and 70 + 5 % of the maximum output respectively.
LIa 50 ms
Fig 2. Silent period after brainstem (A and B), electrical (C and D) and magnetic (E and F)
transcranial stimulation. Traces are averages of 10 single trials in one subject. In A, C and
Ethe EMG is unrectified and in B, D and Fit is rectified. Vertical calibration is 3 mV in A,
Cand Eand 400,uV in B, D and F
The duration of the silent period was 234 + 68-7 ms after magnetic stimulation,
102 + 42 ms after electrical stimulation and 43 1 + 4X6 ms after cervicomedullary
junction stimulation. Differences between the silent periods were statistically
significant (P < 0 001).
Because the twitch force produced by cervicomedullary junction stimulation was
always smaller than that produced by transcranial stimulation, the silent period
after transcranial and after cervicomedullary junction stimulation could not be
compared at twitch forces ofsimilar amplitude.
Effect of increasing intensities of magnetic cortical stimulation on the silent period,
MEP amplitude and twitch force
In six subjects, the behaviour of the silent period was studied with increasing
intensities of cortical stimulation. The silent period progressively increased with
the strength of magnetic stimulation. Figures 3 and 4 show the behaviour of the
silent period in relation to the peak size of the MEPs and in relation to the size of
the twitch force produced by the MEP. When the intensity ofmagnetic stimulation
M. INGHILLERI AND OTHERS
was increased from 30 to 100 % of the output of the stimulator the duration of the
silent period progressively increased, unlike the peak-to-peak size of the MEP and
the twitch force, which at first increased and then plateaued at 60-70 % of the
output ofthe stimulator.
1880BGj> _ % ~~~~80%
Fig 3. Effect of increasing stimulation intensity (80 and 100 %) on the silent period after
transcranial magnetic stimulation in one normal subject. Increasing the stimulation
intensity from 80 to 100% of maximum caused the duration of the silent period to
increase, whereas the amplitude of the MEPs (A and D) and of the twitch force (C and F)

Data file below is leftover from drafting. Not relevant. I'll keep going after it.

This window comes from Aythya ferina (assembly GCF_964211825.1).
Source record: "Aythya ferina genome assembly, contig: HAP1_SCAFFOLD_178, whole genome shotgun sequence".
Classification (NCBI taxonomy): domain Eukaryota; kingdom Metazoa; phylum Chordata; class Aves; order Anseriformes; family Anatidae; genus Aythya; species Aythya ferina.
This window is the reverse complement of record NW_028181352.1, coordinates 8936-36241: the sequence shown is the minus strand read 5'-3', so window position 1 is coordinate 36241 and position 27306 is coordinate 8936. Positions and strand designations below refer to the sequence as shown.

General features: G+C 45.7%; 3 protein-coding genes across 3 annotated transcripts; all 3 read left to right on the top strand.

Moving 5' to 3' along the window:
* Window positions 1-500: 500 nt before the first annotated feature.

saturated. Traces are averages of 10 single trials. The EMG is unrectified in A and D, and is
rectified in B and E. Vertical calibration is 3 mV in A and D; 200 ,uV in B and E; and 5 N
in Cand F Horizontal calibration is 50 ms. Stimulation rate 0 1 Hz.
Although the size of the MEP and the twitch force usually reached a plateau at
approximately the same intensity of stimulation, in some subjects the size of the
MEP saturated first. This phenomenon has been already described by Day et al.
Effect of twitches of other muscles on the FDI voluntary activity
High intensity transcranial stimulation also produces twitches in proximal
muscles. Afferent feedback from these muscles might, therefore, contribute to the
silent period in the FDI muscle. To verify whether afferent activity from proximal
arm muscles contributed to the silent period, electrical stimuli were delivered
directly to the biceps and wrist extensor muscles, thus evoking a strong twitch in
these muscles, while the subjects voluntarily contracted the FDI muscles. In the
five subjects tested twitches in the proximal muscles failed to inhibit EMG activity
in the FDI muscle.
SILENT PERIOD AFTER TRANSCRANIAL STIMULATION 527
Effect of voluntary contraction on the silent period after magnetic stimulation
Five subjects were studied at 80 % maximum stimulation strength, while
exerting increasing levels of background contraction. With a 30 % maximum
muscle contraction, the duration of the silent period was 191P4 + 40 ms. With a
60 % contraction, the duration of the silent period was 182 + 51 ms and with a
100 % contraction, the duration ofthe silent period was 183 + 60 ms.
E 9-6 J 320X
7*2 -// 240 C-0
E 4-8 -
- 160 ,
w 24 - -80 lo
0 20 40 60 80 100 120
9 J 320 E
Z - 240 r-
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0 20 40 60 80 100 120
Intensity (% output)
Fig. 4. Effect of increasing stimulation intensity (20 to 100 %) on the silent period after
transcranial magnetic stimulation in six normal subjects. The upper panel shows the
relationship between the amplitude of muscle evoked responses (MEP, continuous line),